Kent’s inspirational tone was drawn on by her faith. And although Kent was an acclaimed artist, she was also a nun. Dorris Donnelly, former teacher of the religious education department at Immaculate Heart College once pointed out just how different Kent was for her time,"This is the early '60s. In general, nuns wouldn't know the Beatles, she knew the Beatles. She understood the lyrics of the Beatles." Ian Berry co-curator of the Andy Warhol Museum says, "An 'artist' was from New York. They were a man; they were an epic, abstract painter. And she wore a habit — she just didn't look like what the, sort of, movie version of an artist looked like."
Kent said to the National Catholic Reporter in 1965, "The idea is to beat the system of advertising at its own game...To oppose crass realism, crass materialism, with religious values, or at least with real values."
As the Vietnam war intensified Kent’s focus began to shift from promoting reform in the Catholic church to communicating peace across all platforms. The cries of the 1960s heavily influenced Kent’s focus. Although her statements of solace were subtle and by no means radical, they were not always received warmly. During the end of the decade Kent was commissioned to decorate a Christmas window display for IBM for it’s Madison Avenue showroom. Kent’s piece contained 725 cardboard cereal boxes exhibiting quotations, silkscreens and photographs referencing the theme of “Peace on Earth”. People however felt it was a direct anti-war campaign and Kent was forced to revise her design. In Kent’s words, “ I am not brave enough to not pay my income tax and risk going to jail. But I can say rather freely what I want to say with my art.”
Sasha Carrera, Director of the Corita Art Center once said, “There was no separating ‘this is my political thought and this my artistic expression’ it was one and the same thing for Corita.” Like her contemporaries Kent’s art conveys a message. However, unlike them her art engages her audience to think, not simply to react. This can be seen in her early piece, “In that they may have life” where she uses a Wonder Bread wrapper displaying quotes of Mohandas Gandhi to prompt a meditation on hunger and poverty.
Harvard Art Museums curator Susan Dackerman states, “Kent's work is just as good as that of her contemporaries.” Kent’s work is undeniably comparable to the likes of Warhol, Ruscha and Roy Lichtenstein. Dackerman says, “It uses many of the same strategies, in terms of technique, palette, and insertion of text into the pictorial space. Yet because of its uplifting messages, it has been regarded as less serious as ‘art’ which it's not.”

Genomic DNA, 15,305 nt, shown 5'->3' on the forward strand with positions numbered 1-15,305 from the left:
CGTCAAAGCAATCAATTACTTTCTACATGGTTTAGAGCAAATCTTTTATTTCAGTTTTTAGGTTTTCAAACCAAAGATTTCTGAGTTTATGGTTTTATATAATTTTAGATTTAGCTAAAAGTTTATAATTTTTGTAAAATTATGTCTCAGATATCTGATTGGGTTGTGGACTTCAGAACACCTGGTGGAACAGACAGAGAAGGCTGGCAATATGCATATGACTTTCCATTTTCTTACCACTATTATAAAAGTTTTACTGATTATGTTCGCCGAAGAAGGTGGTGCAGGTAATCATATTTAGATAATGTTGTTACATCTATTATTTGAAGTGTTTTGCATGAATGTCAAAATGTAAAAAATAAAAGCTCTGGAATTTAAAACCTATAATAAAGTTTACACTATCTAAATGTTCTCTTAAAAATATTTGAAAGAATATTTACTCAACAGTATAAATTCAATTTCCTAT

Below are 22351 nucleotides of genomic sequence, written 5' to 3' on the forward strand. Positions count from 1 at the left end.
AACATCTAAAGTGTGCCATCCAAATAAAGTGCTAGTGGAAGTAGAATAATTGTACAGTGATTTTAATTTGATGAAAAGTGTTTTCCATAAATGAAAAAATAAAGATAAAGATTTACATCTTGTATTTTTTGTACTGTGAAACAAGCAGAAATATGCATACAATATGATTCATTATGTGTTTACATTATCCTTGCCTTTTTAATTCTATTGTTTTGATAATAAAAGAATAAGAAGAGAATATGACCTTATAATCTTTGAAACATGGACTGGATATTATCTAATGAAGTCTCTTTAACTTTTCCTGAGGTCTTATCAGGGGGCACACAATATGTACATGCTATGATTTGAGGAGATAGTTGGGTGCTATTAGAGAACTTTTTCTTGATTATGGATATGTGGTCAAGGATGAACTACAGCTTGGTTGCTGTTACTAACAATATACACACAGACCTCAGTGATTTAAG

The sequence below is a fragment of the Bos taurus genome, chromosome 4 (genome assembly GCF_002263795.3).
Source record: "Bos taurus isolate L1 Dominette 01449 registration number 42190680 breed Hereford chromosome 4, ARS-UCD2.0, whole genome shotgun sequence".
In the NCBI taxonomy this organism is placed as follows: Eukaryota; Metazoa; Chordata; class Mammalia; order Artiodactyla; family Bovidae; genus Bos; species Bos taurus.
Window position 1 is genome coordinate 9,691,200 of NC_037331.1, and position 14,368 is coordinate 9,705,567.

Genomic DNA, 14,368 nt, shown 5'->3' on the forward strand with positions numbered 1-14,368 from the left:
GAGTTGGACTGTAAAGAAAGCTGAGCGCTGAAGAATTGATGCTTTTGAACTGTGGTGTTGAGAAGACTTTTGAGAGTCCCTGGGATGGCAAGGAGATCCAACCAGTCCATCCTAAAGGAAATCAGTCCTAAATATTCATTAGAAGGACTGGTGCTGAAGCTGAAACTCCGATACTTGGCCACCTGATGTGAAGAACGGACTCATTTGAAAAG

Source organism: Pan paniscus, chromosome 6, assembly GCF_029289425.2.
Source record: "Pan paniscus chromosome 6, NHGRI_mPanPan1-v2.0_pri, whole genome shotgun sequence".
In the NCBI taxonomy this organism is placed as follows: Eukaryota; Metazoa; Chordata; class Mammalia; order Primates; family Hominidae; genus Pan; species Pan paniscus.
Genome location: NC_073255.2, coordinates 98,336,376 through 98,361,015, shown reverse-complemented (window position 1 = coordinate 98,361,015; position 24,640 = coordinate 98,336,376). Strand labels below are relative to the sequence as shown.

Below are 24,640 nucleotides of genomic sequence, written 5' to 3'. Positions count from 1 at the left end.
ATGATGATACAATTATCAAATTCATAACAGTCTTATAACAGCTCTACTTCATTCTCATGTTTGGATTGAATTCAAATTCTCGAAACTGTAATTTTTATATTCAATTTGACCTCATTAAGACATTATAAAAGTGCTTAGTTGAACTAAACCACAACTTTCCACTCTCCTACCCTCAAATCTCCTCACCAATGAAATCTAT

Kent was a paradox. In many ways her divergence aided in her fame, but arguably it also hurt her credibility as an artist. Dackerman explains, “Because of Kent’s status as a nun, her biography has been the focus of most scholarship about her work.”
In 1968 Kent separated herself from the convent. With aims to devote her entire life to art she left the Order in Los Angeles and moved to Boston’s Back Bay. Kent’s presence in Boston added to the liberal fabric of the city. Over the next 18 years she created more than 400 serigraph works. She also remained an integral figure in social reform, creating posters and billboards for Share, the International Walk for Hunger, Physicians for Social Responsibility and Amnesty International. In 1985 Kent created her most well known work, the design for the “Love Stamp.” In similar form to the “Rainbow Swash” the stamp was adorned with bright swipes of color to symbolize hope, optimism and peace. After gaining national recognition for her efforts and talents Corita Kent passed away in 1986 from a six-month battle with cancer.
"The Language of Pop" places Kent at the center of the pop art conversation. She was deserving of such recognition during her lifetime and this exhibit begins to spark her deserving spotlight. In an interview with the Harvard Gazette, Dackerman stated, "What we wanted to do was actually look closely at her work, and look at it in a broader cultural, art-historical context--put it into the art-historical discourse."